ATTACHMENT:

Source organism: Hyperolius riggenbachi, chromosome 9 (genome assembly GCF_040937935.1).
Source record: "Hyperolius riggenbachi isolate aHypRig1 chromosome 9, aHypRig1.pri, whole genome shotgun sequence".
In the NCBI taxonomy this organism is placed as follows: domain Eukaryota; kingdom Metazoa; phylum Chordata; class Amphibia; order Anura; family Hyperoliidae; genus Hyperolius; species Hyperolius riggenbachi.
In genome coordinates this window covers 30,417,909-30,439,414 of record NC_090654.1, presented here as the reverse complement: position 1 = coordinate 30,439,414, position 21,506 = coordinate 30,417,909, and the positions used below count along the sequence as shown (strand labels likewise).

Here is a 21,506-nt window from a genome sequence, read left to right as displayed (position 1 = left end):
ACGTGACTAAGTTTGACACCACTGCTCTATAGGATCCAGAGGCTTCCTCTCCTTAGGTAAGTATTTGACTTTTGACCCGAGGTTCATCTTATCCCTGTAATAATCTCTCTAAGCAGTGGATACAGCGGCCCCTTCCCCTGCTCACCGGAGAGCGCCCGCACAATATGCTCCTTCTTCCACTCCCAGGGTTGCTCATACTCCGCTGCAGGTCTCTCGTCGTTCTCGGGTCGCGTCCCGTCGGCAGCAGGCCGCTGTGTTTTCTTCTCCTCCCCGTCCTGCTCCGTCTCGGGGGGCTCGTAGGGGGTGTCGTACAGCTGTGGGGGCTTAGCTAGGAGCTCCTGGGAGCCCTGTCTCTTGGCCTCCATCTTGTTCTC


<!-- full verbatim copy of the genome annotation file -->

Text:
Source organism: Hyperolius riggenbachi, chromosome 9 (genome assembly GCF_040937935.1).
Source record: "Hyperolius riggenbachi isolate aHypRig1 chromosome 9, aHypRig1.pri, whole genome shotgun sequence".
In the NCBI taxonomy this organism is placed as follows: domain Eukaryota; kingdom Metazoa; phylum Chordata; class Amphibia; order Anura; family Hyperoliidae; genus Hyperolius; species Hyperolius riggenbachi.
In genome coordinates this window covers 30,417,909-30,439,414 of record NC_090654.1, presented here as the reverse complement: position 1 = coordinate 30,439,414, position 21,506 = coordinate 30,417,909, and the positions used below count along the sequence as shown (strand labels likewise).

Here is a 21,506-nt window from a genome sequence, read left to right as displayed (position 1 = left end):
ACGTGACTAAGTTTGACACCACTGCTCTATAGGATCCAGAGGCTTCCTCTCCTTAGGTAAGTATTTGACTTTTGACCCGAGGTTCATCTTATCCCTGTAATAATCTCTCTAAGCAGTGGATACAGCGGCCCCTTCCCCTGCTCACCGGAGAGCGCCCGCACAATATGCTCCTTCTTCCACTCCCAGGGTTGCTCATACTCCGCTGCAGGTCTCTCGTCGTTCTCGGGTCGCGTCCCGTCGGCAGCAGGCCGCTGTGTTTTCTTCTCCTCCCCGTCCTGCTCCGTCTCGGGGGGCTCGTAGGGGGTGTCGTACAGCTGTGGGGGCTTAGCTAGGAGCTCCTGGGAGCCCTGTCTCTTGGCCTCCATCTTGTTCTC